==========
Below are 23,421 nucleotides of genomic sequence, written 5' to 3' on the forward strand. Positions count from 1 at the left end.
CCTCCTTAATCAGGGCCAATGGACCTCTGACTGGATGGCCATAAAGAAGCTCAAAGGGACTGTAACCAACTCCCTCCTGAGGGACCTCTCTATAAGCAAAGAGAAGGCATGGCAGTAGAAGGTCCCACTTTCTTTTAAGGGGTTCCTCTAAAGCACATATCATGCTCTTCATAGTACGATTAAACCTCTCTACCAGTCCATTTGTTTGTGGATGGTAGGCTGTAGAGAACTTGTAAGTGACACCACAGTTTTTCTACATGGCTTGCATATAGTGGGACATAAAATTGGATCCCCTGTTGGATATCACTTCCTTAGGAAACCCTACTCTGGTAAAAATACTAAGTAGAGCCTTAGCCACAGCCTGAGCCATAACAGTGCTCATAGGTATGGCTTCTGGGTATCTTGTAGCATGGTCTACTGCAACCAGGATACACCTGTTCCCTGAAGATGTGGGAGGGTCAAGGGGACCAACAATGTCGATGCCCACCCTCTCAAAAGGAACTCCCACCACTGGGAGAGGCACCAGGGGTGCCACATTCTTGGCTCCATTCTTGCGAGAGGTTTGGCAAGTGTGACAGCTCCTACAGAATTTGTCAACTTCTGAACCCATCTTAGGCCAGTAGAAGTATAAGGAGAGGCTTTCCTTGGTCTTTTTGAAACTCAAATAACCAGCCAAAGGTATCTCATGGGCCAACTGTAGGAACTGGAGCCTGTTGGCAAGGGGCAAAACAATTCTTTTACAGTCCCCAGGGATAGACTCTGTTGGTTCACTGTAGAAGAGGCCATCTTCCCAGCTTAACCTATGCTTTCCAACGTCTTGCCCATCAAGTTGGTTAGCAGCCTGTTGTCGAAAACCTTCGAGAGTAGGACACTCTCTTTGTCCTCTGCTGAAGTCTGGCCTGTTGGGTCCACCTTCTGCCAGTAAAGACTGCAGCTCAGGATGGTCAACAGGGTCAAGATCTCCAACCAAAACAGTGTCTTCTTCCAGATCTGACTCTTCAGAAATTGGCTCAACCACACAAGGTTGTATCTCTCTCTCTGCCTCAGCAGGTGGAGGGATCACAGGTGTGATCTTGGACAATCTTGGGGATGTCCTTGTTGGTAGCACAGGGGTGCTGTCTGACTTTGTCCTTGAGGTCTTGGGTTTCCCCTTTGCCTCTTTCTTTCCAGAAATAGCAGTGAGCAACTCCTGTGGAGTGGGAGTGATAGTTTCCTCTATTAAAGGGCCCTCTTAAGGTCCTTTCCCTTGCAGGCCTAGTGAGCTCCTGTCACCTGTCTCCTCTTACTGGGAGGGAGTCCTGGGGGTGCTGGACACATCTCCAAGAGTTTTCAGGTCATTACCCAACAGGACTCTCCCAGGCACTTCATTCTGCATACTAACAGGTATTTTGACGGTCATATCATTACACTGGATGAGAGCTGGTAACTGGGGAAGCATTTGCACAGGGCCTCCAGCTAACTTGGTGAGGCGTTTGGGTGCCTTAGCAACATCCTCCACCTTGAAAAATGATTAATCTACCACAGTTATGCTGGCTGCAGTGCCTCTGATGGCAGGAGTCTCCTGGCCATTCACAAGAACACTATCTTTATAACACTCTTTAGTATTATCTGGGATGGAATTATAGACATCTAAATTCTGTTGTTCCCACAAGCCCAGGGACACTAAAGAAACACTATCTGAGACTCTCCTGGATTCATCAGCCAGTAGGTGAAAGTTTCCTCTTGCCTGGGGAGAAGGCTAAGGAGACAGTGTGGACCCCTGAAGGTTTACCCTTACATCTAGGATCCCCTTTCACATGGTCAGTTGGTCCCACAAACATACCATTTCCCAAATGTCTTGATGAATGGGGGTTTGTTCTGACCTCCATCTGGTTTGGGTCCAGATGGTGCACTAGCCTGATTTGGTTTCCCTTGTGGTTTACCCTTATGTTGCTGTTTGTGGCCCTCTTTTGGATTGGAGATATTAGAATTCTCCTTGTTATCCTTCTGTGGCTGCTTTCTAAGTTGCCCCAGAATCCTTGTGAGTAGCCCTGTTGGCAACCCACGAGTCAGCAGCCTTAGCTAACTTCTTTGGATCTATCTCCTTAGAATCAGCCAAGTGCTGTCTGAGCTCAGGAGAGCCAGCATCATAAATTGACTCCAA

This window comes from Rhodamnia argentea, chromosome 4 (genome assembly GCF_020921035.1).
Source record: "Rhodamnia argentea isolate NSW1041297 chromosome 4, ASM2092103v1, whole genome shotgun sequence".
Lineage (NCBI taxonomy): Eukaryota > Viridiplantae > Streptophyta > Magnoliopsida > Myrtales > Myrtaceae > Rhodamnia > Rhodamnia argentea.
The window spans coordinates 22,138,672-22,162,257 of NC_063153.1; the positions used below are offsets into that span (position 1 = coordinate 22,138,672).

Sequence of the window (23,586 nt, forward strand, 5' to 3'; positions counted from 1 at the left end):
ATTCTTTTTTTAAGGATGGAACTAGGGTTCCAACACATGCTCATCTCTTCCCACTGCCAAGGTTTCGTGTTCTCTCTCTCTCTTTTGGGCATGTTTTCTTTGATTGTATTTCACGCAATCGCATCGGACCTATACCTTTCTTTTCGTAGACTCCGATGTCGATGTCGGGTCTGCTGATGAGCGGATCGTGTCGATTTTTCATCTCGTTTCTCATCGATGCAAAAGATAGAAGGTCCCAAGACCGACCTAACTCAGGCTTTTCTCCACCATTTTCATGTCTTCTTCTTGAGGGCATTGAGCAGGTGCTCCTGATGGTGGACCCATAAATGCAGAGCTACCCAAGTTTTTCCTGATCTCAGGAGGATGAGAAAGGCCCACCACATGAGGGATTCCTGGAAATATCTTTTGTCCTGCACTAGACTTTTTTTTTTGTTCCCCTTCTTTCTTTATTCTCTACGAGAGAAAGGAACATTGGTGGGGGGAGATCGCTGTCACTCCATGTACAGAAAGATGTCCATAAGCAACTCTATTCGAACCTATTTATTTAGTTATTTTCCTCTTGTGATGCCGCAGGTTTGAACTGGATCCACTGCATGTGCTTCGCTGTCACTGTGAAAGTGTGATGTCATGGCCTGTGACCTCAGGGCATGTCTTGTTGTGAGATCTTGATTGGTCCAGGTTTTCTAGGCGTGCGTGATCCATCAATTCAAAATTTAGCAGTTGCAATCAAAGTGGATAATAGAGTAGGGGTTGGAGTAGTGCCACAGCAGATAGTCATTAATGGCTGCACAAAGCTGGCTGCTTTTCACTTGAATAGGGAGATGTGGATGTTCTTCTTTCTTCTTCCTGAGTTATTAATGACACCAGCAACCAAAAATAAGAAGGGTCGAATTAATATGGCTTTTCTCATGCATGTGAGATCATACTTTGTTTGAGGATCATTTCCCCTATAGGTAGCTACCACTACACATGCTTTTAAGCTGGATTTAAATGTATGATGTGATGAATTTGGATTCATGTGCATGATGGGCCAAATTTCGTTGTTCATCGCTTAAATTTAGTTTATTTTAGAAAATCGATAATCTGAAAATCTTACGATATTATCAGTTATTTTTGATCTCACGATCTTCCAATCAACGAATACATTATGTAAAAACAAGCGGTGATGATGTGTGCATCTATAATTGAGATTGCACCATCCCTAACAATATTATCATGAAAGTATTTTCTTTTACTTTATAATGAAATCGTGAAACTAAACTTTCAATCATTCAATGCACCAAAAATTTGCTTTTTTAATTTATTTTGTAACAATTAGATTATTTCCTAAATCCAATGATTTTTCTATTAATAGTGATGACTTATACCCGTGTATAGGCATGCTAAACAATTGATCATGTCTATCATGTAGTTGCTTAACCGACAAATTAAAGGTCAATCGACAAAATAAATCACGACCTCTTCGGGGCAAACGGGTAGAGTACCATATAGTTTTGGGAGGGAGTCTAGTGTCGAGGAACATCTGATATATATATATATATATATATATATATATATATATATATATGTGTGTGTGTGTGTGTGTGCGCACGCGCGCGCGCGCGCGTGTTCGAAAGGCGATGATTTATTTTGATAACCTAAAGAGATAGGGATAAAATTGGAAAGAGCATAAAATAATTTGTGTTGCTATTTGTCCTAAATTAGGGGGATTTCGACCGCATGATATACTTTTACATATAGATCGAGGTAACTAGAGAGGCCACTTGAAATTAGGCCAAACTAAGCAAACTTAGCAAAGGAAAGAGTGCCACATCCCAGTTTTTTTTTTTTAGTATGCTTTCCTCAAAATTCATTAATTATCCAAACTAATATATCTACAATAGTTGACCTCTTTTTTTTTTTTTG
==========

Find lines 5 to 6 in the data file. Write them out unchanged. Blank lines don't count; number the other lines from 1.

Lineage (NCBI taxonomy): Eukaryota > Viridiplantae > Streptophyta > Magnoliopsida > Myrtales > Myrtaceae > Rhodamnia > Rhodamnia argentea.
The window spans coordinates 22,138,672-22,162,257 of NC_063153.1; the positions used below are offsets into that span (position 1 = coordinate 22,138,672).